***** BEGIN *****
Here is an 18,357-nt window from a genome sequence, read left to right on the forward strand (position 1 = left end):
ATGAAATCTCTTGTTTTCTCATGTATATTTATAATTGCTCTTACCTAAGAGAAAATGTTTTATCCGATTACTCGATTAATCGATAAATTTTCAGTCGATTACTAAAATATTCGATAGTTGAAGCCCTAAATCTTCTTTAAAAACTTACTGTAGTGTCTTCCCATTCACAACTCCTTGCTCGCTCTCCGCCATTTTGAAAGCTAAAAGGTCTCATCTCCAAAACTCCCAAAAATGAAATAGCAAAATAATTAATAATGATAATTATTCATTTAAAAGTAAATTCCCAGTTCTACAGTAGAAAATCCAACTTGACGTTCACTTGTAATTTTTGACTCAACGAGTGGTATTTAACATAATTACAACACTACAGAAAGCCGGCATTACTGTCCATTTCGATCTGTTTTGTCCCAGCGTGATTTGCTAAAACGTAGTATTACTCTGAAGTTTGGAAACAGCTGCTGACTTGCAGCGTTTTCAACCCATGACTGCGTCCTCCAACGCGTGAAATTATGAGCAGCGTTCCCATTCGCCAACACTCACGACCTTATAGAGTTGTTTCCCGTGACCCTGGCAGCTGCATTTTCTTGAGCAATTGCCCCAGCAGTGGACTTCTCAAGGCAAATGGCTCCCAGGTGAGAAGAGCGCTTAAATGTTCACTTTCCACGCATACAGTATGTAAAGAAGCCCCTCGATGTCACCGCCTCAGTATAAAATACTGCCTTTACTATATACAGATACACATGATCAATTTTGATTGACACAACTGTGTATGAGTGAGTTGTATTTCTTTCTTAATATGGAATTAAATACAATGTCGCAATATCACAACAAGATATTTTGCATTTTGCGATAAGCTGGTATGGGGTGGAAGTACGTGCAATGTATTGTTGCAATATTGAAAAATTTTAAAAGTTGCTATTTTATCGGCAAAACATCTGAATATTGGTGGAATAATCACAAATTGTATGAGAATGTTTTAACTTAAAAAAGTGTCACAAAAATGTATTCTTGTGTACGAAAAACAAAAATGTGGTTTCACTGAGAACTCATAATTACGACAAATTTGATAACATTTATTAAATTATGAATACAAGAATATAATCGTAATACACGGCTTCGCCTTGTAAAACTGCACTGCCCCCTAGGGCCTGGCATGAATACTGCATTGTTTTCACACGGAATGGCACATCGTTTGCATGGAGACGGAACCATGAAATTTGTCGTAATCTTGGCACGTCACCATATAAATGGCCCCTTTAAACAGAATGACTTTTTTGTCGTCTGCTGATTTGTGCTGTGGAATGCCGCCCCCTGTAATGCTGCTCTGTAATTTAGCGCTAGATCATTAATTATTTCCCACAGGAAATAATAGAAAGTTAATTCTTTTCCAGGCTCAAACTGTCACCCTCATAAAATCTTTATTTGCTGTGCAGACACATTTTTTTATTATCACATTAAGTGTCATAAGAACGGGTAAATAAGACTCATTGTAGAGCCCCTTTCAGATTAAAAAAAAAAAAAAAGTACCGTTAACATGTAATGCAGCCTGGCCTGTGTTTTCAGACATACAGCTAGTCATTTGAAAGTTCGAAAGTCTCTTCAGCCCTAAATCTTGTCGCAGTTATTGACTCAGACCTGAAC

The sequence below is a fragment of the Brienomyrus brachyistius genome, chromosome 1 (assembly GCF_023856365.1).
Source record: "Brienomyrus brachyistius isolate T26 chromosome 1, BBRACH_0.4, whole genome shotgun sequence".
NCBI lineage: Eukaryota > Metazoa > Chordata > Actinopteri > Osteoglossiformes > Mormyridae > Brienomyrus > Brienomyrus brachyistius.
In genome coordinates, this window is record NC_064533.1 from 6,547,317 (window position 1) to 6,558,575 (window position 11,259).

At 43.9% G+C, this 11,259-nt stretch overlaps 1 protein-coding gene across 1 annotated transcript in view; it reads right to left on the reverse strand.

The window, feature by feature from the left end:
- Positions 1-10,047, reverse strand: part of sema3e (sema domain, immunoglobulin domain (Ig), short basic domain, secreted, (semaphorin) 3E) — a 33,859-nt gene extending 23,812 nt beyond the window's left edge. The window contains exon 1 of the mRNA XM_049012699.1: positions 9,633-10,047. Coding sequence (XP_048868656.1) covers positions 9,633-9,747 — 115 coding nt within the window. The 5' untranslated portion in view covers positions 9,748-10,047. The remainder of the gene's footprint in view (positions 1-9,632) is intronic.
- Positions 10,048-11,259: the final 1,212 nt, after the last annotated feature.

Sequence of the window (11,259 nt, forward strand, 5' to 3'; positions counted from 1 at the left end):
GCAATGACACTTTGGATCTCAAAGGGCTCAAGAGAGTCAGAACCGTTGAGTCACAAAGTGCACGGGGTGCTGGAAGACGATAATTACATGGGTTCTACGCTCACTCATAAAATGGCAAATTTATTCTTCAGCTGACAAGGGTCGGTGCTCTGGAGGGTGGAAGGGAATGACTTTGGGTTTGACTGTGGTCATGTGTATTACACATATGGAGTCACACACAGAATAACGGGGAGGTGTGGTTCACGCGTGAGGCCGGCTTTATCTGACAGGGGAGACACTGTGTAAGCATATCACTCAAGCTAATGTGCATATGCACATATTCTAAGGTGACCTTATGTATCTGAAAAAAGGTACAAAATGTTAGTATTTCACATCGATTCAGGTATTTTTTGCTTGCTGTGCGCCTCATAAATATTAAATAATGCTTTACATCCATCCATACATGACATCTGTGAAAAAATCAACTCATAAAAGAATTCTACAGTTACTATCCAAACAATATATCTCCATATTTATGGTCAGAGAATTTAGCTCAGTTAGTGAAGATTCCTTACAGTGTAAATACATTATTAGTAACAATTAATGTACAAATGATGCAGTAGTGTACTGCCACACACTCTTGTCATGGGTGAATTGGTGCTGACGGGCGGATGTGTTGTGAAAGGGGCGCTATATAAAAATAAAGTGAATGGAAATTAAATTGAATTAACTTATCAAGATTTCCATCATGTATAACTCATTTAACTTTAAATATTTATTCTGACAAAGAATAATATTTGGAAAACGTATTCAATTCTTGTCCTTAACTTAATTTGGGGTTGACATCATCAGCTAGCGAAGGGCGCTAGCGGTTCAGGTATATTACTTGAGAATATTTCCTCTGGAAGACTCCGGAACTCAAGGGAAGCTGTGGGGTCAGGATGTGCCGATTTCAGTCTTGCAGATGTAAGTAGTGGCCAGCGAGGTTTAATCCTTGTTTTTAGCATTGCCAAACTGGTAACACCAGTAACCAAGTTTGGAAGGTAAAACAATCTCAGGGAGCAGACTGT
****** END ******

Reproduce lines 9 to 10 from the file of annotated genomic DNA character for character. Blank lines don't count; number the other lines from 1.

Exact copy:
- Positions 1-10,047, reverse strand: part of sema3e (sema domain, immunoglobulin domain (Ig), short basic domain, secreted, (semaphorin) 3E) — a 33,859-nt gene extending 23,812 nt beyond the window's left edge. The window contains exon 1 of the mRNA XM_049012699.1: positions 9,633-10,047. Coding sequence (XP_048868656.1) covers positions 9,633-9,747 — 115 coding nt within the window. The 5' untranslated portion in view covers positions 9,748-10,047. The remainder of the gene's footprint in view (positions 1-9,632) is intronic.
- Positions 10,048-11,259: the final 1,212 nt, after the last annotated feature.